The program is available on-line to anyone, from any device, and is in all Nevada self-help centers, law libraries, and the courtrooms in Clark County. So, even pro se litigants can quickly and correctly calculate support under the new regulations.
The district attorney has also distributed a calculator under the new regs, which calculates interest for primary and split custody, but not child care or medical expenses. It is posted at https://nvchildsupportguidelinescalculator.azurewebsites.net/getobligation.aspx.
There are some other calculators popping up on-line. It does not appear that all of them do all calculations required by the current regulations.
In Malmquist v. Malmquist, 106 Nev. 231, 792 P.2d 372 (1990), the Supreme Court of Nevada set forth a series of detailed mathematical formulas for determining the community property interest in a separate property residence, or vice versa.
The calculations required to actually apportion the equity between separate property and community property require a page of algebra to calculate the amount by which community property mortgage payments reduced the mortgage principal, which is divided by the original contract purchase price of residence. That fraction is multiplied by the total appreciation to yield the final community property share in the appreciation. The unpaid mortgage balance is essentially credited between community and separate property according to a time rule, depending on the total number of payments made rather than the principal actually paid down in each mortgage payment.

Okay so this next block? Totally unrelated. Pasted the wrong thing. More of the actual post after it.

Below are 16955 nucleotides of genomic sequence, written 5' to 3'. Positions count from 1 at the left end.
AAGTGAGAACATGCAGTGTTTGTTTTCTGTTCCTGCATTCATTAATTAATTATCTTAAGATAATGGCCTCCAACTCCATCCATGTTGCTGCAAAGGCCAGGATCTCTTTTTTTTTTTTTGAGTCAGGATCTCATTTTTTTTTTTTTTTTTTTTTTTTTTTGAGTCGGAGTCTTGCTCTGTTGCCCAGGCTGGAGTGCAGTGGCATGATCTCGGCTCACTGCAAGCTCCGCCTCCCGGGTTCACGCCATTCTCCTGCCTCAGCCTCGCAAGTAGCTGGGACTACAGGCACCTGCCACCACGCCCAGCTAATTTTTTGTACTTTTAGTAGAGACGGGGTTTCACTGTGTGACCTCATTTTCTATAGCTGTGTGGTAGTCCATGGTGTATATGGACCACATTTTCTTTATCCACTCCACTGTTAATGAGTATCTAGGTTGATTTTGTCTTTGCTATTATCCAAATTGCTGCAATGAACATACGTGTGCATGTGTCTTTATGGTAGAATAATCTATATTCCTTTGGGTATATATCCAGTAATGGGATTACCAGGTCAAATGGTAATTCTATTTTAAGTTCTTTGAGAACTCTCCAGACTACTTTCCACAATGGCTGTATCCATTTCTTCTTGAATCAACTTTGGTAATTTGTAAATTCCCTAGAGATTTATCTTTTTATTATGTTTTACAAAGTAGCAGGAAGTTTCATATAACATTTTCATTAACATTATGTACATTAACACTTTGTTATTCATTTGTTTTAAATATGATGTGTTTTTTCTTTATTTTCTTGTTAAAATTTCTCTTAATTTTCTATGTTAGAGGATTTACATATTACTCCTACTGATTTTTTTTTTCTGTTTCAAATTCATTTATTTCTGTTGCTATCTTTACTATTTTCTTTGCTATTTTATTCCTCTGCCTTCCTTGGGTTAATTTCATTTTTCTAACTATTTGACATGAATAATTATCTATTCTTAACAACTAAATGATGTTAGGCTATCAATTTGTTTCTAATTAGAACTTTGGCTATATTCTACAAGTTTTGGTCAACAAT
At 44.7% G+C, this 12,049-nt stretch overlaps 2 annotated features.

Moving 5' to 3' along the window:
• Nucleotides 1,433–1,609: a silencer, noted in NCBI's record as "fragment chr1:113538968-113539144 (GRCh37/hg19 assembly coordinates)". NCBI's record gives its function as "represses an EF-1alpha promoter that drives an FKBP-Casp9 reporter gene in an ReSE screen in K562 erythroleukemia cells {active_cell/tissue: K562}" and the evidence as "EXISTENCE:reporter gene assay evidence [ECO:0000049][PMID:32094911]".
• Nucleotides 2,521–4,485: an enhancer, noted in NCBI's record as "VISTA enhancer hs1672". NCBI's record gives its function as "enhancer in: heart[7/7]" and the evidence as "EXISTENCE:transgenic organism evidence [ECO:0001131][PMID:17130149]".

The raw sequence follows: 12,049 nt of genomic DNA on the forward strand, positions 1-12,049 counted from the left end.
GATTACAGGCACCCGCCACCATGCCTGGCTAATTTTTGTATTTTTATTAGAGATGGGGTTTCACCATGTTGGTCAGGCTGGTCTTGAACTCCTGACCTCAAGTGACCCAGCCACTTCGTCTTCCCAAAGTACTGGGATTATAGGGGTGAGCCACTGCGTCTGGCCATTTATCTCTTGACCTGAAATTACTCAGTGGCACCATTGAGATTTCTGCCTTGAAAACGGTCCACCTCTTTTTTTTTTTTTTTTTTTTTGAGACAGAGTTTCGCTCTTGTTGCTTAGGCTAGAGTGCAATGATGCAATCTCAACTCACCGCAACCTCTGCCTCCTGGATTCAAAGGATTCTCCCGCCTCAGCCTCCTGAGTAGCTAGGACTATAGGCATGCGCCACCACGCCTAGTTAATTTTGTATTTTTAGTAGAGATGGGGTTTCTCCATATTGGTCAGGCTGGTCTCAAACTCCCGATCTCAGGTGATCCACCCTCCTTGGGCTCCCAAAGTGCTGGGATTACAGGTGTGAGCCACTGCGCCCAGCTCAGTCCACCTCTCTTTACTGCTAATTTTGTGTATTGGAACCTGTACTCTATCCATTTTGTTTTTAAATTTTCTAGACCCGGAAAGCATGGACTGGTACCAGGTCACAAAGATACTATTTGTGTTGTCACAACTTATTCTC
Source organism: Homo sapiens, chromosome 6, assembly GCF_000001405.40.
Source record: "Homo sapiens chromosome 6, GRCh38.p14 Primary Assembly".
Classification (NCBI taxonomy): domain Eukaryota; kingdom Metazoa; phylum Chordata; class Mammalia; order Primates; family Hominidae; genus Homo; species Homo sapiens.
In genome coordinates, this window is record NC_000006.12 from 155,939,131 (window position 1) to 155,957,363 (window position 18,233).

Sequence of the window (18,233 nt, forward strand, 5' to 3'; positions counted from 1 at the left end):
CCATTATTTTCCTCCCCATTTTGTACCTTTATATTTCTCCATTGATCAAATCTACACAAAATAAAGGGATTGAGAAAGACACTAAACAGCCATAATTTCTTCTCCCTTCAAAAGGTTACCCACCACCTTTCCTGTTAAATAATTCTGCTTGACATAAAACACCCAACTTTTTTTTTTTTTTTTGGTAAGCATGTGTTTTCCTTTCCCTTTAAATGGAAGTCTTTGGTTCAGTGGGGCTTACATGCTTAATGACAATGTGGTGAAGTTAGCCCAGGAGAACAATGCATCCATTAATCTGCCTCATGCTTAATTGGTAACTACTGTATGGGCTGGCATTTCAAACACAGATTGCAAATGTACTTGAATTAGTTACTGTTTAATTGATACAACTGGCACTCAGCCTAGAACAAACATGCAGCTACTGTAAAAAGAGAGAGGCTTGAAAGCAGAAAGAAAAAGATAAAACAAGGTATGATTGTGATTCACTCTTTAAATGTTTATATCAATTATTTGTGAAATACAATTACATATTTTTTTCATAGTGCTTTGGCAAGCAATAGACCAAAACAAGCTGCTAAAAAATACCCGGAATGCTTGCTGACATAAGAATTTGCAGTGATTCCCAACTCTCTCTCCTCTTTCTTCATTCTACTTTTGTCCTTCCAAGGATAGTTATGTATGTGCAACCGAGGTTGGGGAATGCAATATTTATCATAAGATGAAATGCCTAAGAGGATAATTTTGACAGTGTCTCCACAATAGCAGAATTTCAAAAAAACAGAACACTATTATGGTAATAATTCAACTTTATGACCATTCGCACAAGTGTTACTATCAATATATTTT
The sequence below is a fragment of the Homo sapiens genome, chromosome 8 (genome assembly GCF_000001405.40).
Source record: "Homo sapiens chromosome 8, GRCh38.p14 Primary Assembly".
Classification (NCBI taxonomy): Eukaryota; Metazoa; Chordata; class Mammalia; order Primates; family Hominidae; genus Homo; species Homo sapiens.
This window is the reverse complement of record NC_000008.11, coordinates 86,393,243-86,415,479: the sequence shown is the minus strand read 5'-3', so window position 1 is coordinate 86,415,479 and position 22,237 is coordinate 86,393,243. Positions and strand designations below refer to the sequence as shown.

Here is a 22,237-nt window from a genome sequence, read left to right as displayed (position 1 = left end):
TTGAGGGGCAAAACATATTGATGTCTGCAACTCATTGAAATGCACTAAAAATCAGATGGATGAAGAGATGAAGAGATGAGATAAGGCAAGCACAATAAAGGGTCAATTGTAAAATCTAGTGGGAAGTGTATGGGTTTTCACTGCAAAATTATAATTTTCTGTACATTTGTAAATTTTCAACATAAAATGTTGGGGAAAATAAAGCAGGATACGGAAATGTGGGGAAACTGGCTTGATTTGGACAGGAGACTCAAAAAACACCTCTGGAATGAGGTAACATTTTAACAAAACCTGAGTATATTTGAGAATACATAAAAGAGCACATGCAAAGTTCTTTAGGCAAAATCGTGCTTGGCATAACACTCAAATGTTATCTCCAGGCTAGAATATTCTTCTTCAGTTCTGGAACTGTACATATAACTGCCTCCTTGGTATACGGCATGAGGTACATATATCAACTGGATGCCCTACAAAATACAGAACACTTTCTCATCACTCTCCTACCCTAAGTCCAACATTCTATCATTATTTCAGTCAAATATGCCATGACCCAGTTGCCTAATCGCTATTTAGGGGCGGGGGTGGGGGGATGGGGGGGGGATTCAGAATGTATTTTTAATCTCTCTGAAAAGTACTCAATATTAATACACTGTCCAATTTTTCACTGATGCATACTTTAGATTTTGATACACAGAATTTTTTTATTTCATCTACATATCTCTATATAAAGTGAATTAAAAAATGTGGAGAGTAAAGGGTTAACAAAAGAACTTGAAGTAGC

The calculator makes this process a matter of simply inputting the base numbers.
In prior years, there was a “Notable Domestic Relations Cases” list; it is posted at https://willicklawgroup.com/published-works/. It was made searchable and greatly expanded in MLAW Case Summaries, which allows use of any keyword or series of nested keywords to bring up both the summary and the full text of every Nevada family law case decided since 1864, the briefs leading to the major modern cases, plus all available persuasive authority (NFLR articles, other law review articles, CLE materials, legal notes, etc.) relating to Nevada family law, including often-cited caselaw from outside Nevada used here and every case cited in the Nevada Family Law Practice Manual.
The database is constantly updated and expanded, and includes all NRCP, EDCR, and WDCR rule sets, and relevant NRS sections. All documents can be searched, cut, pasted, or printed.